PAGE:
For Immediate Release
May 24, 2018
Contact: Chris LaTondresse
(202) 368-0139, firstname.lastname@example.org
Prepared remarks from Nicole Baker Fulgham, President, The Expectations Project for a meeting with U.S. Education Secretary Betsy DeVos on school discipline disparities
Thank you Secretary DeVos for making this meeting possible, and for your team’s efforts to bring us together. I’m Dr. Nicole Baker Fulgham, founder of The Expectations Project. We lead the nation’s largest movement of people of faith committed to ending the extreme disparities in our nation’s public schools.
There are two things you need to know about me.
First, I’m an evangelical Christian—something you and I share.
Second, as a former public school teacher, I’ve given my life to ensuring every child has access to a high-quality education, regardless of their zip code, money their parents make, or color of their skin.
My experience as an educator tells me that, despite our best efforts, students of color are not only falling far behind academically—these same students are often disciplined more frequently and more severely than their white peers.
But this goes way beyond what I personally witnessed in our schools.
It shows up in federal civil rights data from this department showing unequal suspensions of black students.
It shows up in countless investigations conducted by this department finding that school districts expelling and suspending black students in higher numbers also, unsurprisingly, often punish them more severely.
And it shows up in stories of students like Steven, whose recent suspension sent ripple effects through his family and faith community. Before this meeting, I spoke with Steven’s pastor, Rev. Williams who told me, Steven was suspended from school for using disrespectful language.
When other students said similar things they received a warning. But Steven, an African American male, was suspended and told he was “intimidating and a danger to others.”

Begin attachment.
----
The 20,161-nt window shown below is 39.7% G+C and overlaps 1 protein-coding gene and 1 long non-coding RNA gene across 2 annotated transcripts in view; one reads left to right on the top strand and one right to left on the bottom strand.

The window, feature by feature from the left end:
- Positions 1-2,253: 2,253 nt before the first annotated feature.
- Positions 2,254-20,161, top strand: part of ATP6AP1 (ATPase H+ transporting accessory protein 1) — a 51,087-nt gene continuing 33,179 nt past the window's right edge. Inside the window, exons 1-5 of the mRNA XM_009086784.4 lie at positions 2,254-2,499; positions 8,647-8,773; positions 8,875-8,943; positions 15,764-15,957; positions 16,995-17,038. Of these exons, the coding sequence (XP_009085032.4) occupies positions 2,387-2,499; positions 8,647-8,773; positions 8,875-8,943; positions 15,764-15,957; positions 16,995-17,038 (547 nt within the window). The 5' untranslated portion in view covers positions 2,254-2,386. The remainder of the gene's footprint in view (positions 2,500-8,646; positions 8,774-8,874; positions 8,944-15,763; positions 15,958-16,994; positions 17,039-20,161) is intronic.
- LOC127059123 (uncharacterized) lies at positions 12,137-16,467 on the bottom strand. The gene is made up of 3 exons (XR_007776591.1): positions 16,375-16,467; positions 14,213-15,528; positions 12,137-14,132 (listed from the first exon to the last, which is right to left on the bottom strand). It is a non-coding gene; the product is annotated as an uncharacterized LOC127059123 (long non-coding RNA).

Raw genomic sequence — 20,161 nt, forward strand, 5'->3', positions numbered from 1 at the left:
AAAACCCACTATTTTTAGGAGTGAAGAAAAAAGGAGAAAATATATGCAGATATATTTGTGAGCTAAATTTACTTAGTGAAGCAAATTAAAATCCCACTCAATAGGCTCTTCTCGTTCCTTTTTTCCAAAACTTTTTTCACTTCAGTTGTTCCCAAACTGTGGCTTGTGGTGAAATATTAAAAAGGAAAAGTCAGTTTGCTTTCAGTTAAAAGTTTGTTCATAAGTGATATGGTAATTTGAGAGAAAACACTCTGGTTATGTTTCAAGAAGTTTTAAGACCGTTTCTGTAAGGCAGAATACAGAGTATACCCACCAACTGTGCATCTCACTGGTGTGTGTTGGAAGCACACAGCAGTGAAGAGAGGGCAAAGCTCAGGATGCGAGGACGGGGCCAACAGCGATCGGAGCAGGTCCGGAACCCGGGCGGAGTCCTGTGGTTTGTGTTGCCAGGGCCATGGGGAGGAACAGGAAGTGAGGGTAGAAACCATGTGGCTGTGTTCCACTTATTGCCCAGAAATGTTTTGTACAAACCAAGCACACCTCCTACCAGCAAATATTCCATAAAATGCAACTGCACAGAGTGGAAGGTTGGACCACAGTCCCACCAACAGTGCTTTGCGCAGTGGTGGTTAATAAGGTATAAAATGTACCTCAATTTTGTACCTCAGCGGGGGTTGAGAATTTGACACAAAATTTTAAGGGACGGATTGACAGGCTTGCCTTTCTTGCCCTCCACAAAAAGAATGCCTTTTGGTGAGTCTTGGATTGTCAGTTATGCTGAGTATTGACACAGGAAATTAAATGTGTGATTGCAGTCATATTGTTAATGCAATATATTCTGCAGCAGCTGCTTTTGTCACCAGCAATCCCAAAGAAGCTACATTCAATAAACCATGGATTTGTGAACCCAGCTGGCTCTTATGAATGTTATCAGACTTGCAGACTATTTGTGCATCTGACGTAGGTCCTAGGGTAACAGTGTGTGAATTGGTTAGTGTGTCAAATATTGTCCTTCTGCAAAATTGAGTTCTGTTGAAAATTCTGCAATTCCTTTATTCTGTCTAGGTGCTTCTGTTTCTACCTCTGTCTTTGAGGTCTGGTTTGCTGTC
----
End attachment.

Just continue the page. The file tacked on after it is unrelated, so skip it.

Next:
The Bible tells us every child is created in the image of God and that how we treat those who Jesus called “the least of these” is the true measure of our faithfulness. How we treat the vulnerable is how we love God.
As Christians, we not only share a common bond through our faith. We also share a common calling to confront societal sins that harm the image of God in every human being.
From slavery, to Jim Crow, to a legal doctrine of “separate but equal” that propped up government-sanctioned segregation in our schools for generations—institutional racism is our nation’s original sin.
So when we discover that students of color today are punished more often and more severely in a way that’s measurable across the entire system, we must call it what it is—institutional racism—and seek to end it.
That’s something we should all agree on, especially those of us who share a common bond of faith.
As I conclude my remarks, I leave you with this:
In this envelope, I have a letter for you signed by nearly 25,000 people of faith, many from the communities most directly affected by unequal school discipline policies. They’ve asked me to hand-deliver this message.
They’re asking you to place their concerns about institutional racism at the center of your decisions about school-discipline guidelines aimed at reducing suspensions and protecting students from discrimination.
We believe now is the time to strengthen existing guidance, rather than weaken or eliminate it.
Millions of pastors and community leaders, parents and students, are depending on you.
May God grant you wisdom and discernment in the weeks ahead.